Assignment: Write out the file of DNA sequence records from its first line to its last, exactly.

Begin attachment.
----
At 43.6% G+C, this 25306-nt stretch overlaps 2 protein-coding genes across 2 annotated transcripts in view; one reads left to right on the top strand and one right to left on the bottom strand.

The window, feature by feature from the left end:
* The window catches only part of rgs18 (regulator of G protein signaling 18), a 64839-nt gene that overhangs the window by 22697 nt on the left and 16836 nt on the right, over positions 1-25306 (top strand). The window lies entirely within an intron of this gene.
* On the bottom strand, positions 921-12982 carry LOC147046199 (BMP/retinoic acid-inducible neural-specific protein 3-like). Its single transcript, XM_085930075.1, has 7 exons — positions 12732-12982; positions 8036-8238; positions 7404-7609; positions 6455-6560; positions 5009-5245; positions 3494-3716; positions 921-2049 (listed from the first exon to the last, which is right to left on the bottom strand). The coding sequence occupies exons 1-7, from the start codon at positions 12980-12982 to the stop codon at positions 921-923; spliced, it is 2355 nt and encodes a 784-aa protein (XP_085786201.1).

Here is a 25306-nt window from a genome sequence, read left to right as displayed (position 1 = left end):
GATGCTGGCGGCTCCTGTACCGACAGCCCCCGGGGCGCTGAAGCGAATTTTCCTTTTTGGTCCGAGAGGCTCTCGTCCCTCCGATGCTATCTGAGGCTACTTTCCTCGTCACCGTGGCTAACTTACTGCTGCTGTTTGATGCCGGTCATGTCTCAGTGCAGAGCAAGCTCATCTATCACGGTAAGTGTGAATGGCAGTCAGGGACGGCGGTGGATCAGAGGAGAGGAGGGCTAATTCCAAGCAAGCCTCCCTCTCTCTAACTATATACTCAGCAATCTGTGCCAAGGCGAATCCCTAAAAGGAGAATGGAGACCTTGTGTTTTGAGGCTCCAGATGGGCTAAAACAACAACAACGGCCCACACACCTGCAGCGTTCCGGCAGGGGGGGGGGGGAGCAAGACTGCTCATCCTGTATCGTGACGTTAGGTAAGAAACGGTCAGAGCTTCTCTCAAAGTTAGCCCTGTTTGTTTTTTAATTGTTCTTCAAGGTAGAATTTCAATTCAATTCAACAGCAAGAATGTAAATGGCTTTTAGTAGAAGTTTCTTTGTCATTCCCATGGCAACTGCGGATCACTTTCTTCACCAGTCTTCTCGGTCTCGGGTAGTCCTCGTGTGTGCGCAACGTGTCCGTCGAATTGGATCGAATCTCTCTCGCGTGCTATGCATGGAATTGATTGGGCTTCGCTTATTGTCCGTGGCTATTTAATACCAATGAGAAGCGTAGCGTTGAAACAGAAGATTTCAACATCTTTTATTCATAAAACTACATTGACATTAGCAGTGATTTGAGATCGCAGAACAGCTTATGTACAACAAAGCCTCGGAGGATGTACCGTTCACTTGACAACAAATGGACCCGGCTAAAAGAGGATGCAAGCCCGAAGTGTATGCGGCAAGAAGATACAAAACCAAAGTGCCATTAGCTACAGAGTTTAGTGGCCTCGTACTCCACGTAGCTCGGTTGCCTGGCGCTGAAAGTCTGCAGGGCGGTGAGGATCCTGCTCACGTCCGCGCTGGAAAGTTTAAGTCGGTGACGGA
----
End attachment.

At 43.6% G+C, this 25306-nt stretch overlaps 2 protein-coding genes across 2 annotated transcripts in view; one reads left to right on the top strand and one right to left on the bottom strand.

The window, feature by feature from the left end:
* The window catches only part of rgs18 (regulator of G protein signaling 18), a 64839-nt gene that overhangs the window by 22697 nt on the left and 16836 nt on the right, over positions 1-25306 (top strand). The window lies entirely within an intron of this gene.
* On the bottom strand, positions 921-12982 carry LOC147046199 (BMP/retinoic acid-inducible neural-specific protein 3-like). Its single transcript, XM_085930075.1, has 7 exons — positions 12732-12982; positions 8036-8238; positions 7404-7609; positions 6455-6560; positions 5009-5245; positions 3494-3716; positions 921-2049 (listed from the first exon to the last, which is right to left on the bottom strand). The coding sequence occupies exons 1-7, from the start codon at positions 12980-12982 to the stop codon at positions 921-923; spliced, it is 2355 nt and encodes a 784-aa protein (XP_085786201.1).

Here is a 25306-nt window from a genome sequence, read left to right as displayed (position 1 = left end):
GATGCTGGCGGCTCCTGTACCGACAGCCCCCGGGGCGCTGAAGCGAATTTTCCTTTTTGGTCCGAGAGGCTCTCGTCCCTCCGATGCTATCTGAGGCTACTTTCCTCGTCACCGTGGCTAACTTACTGCTGCTGTTTGATGCCGGTCATGTCTCAGTGCAGAGCAAGCTCATCTATCACGGTAAGTGTGAATGGCAGTCAGGGACGGCGGTGGATCAGAGGAGAGGAGGGCTAATTCCAAGCAAGCCTCCCTCTCTCTAACTATATACTCAGCAATCTGTGCCAAGGCGAATCCCTAAAAGGAGAATGGAGACCTTGTGTTTTGAGGCTCCAGATGGGCTAAAACAACAACAACGGCCCACACACCTGCAGCGTTCCGGCAGGGGGGGGGGGGAGCAAGACTGCTCATCCTGTATCGTGACGTTAGGTAAGAAACGGTCAGAGCTTCTCTCAAAGTTAGCCCTGTTTGTTTTTTAATTGTTCTTCAAGGTAGAATTTCAATTCAATTCAACAGCAAGAATGTAAATGGCTTTTAGTAGAAGTTTCTTTGTCATTCCCATGGCAACTGCGGATCACTTTCTTCACCAGTCTTCTCGGTCTCGGGTAGTCCTCGTGTGTGCGCAACGTGTCCGTCGAATTGGATCGAATCTCTCTCGCGTGCTATGCATGGAATTGATTGGGCTTCGCTTATTGTCCGTGGCTATTTAATACCAATGAGAAGCGTAGCGTTGAAACAGAAGATTTCAACATCTTTTATTCATAAAACTACATTGACATTAGCAGTGATTTGAGATCGCAGAACAGCTTATGTACAACAAAGCCTCGGAGGATGTACCGTTCACTTGACAACAAATGGACCCGGCTAAAAGAGGATGCAAGCCCGAAGTGTATGCGGCAAGAAGATACAAAACCAAAGTGCCATTAGCTACAGAGTTTAGTGGCCTCGTACTCCACGTAGCTCGGTTGCCTGGCGCTGAAAGTCTGCAGGGCGGTGAGGATCCTGCTCACGTCCGCGCTGGAAAGTTTAAGTCGGTGACGGA